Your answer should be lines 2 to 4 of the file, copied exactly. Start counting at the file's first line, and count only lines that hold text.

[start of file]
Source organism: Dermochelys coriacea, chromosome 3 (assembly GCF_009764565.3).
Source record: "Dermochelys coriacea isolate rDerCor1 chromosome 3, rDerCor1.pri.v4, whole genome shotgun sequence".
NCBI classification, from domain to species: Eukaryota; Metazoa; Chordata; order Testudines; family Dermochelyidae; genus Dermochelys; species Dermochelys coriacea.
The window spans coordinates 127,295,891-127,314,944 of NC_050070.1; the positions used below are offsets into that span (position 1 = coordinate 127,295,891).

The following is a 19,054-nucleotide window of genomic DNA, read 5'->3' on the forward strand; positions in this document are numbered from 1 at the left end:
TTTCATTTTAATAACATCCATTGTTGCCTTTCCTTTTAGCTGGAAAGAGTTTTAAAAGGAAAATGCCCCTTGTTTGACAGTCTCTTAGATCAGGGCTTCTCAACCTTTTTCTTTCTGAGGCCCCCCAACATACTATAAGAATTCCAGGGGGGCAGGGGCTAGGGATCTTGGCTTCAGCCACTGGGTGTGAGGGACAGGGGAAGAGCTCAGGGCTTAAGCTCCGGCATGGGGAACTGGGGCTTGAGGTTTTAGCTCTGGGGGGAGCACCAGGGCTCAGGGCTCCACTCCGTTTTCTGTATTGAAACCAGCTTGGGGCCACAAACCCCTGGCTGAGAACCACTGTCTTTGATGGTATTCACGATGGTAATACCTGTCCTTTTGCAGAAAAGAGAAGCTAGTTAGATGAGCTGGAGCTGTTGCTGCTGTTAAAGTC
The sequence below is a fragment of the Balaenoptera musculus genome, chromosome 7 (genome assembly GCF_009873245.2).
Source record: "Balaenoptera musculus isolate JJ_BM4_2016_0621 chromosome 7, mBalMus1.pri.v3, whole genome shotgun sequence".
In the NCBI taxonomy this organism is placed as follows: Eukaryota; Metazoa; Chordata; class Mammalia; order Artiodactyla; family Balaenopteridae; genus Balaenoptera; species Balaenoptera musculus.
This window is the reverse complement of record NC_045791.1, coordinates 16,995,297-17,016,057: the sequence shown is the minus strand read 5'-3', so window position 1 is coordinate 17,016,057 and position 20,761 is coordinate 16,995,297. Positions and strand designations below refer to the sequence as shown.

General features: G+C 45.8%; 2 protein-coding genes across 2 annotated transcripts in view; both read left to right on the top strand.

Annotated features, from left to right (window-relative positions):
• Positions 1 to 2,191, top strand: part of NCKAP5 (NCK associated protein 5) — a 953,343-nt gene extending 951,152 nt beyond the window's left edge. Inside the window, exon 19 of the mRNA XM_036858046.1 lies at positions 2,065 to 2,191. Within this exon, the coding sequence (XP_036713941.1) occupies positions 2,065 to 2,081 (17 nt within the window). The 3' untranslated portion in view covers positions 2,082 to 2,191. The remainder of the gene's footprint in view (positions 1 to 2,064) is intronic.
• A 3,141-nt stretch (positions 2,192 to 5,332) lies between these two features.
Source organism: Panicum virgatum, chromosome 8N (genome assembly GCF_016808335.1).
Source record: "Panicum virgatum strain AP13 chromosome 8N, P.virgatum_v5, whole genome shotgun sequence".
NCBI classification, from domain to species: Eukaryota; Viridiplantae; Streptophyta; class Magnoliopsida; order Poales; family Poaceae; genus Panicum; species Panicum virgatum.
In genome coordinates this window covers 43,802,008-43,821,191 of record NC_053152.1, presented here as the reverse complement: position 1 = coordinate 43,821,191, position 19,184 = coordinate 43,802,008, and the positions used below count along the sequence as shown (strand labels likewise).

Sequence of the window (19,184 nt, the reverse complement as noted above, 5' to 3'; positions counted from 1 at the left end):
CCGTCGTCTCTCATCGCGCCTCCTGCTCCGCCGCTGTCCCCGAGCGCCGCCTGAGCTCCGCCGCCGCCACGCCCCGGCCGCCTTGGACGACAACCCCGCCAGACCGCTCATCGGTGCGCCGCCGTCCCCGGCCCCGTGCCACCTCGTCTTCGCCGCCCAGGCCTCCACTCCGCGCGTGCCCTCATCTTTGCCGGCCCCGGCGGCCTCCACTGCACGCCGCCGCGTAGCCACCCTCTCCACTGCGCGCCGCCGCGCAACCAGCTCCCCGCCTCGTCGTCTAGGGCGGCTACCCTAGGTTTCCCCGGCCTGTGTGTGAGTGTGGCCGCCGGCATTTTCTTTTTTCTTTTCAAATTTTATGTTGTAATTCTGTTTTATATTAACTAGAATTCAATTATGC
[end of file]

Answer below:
Source record: "Dermochelys coriacea isolate rDerCor1 chromosome 3, rDerCor1.pri.v4, whole genome shotgun sequence".
NCBI classification, from domain to species: Eukaryota; Metazoa; Chordata; order Testudines; family Dermochelyidae; genus Dermochelys; species Dermochelys coriacea.
The window spans coordinates 127,295,891-127,314,944 of NC_050070.1; the positions used below are offsets into that span (position 1 = coordinate 127,295,891).